Studies of serum and erythrocyte membrane proteins in cystic fibrosis and Duchenne muscular dystrophy
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(I) Recent research on Duchenne muscular dystrophy lends support to the notion that the genetic defect may affect the surface membranes of not only muscle cells but other cells particularly erythrocytes. Abnormalities in the content and compositions of fatty acids and phosphorylations of some erythrocyte membrane laroteins have been reported in support of this hypothesis. SDS gel electrophoresis patterns of erythrocyte membrane proteins from Duchenne muscular dystrophy were reported to be normal. In this report, SDS gel electrophoresis of erythrocyte membrane proteins prepared by hypotononic lysis of red blood cells at pH8, were not able to show any differences between samples from Duchenne muscular dystrophy patients and those from normal control subjects. The relative intensities of the protein bands varied from preparation to preparation but did not follow a pattern that could distinguish control samples from test samples. Two dimensional gel electrophoresis of completely denatured erythrocyte membrane proteins resolved over 150 peptides in 9% gels and over 200 peptides in gels above 12%, but no consistent differences were observed between Duchenne muscular dystrophy samples and those from control subjects. (II) Although cystic fibrosis is the most frequent lethal genetic syndrome among caucasian children, there is no known biochemical or structural defect to account for all its pathophysiological phenomena. Previous reports in other laboratories have shown that a cystic fibrosis protein (CFP) could be demonstrated in sera of over 90% of cystic fibrosis homozygotes by isoelectric focusing. The protein was characterised as having a molecular weight of between 3000-10 000 and pi near pH8.4. Our isoelectric focusing results demonstrated the protein, pI8.5, in 40% of the homozygotes, thus supporting the view that the procedure is not a useful diagnostic tool and that the "cystic fibrosis protein" is not a specific marker for the disorder. We extended this investigation by labellings, with 125I, all the serum Proteins that focused between pH8 and pH9 and then running the labelled proteins in some 15% SDS gels. The results we obtained could not distinguish cystic fibrosis samples from normal control ones. Some studies have suggested that a mutant form of alpha-2-macroglobulin could be the primary defect in cystic fibrosis and also in multiple sclerosis. To test for the presence of charge or size mutations, alpha-2-macroglobulin was subjected to extensive investigations by (i) SDS gel electropihoresis of its heat fragments, (ii) two dimensional gel electrophoresis following complete denaturation and (iii) immune- electrofocusing of its native form. Alpha-2-macroglobulin from cystic fibrosis patients could not be distinguished from that obtained from normal control subjects but that from multiple sclerosis patients showed some different patterns. The significance of the abnormality of ?2M from multiple sclerosis patients needs further investigations. Extensive two dimensional gel electrophoresis of whole serum following complete denaturation were performed but the results did not reveal any consistent differences between cystic fibrosis and multiple sclerosis patients and normal control subjects.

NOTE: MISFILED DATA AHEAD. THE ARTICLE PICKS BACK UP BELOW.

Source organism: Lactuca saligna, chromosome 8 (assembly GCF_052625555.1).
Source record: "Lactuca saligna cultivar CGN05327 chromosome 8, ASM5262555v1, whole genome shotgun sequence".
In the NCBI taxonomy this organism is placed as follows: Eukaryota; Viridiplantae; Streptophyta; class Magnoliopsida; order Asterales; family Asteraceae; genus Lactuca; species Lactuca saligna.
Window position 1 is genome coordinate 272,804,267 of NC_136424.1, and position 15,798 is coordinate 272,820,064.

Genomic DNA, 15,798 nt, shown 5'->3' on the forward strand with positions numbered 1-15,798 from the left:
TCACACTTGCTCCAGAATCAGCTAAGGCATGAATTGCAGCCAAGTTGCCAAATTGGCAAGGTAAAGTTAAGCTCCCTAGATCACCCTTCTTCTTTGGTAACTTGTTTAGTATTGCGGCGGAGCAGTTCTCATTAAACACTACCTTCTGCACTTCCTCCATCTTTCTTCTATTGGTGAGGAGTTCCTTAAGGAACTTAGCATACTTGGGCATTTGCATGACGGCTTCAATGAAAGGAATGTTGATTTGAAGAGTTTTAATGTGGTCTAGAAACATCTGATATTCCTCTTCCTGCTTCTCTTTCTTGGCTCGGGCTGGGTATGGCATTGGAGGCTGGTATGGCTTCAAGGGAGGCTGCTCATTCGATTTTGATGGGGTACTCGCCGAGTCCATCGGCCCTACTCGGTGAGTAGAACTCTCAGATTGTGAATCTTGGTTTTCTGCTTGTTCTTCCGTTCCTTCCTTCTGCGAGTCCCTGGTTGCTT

Thesis, PhD Doctor of Philosophy
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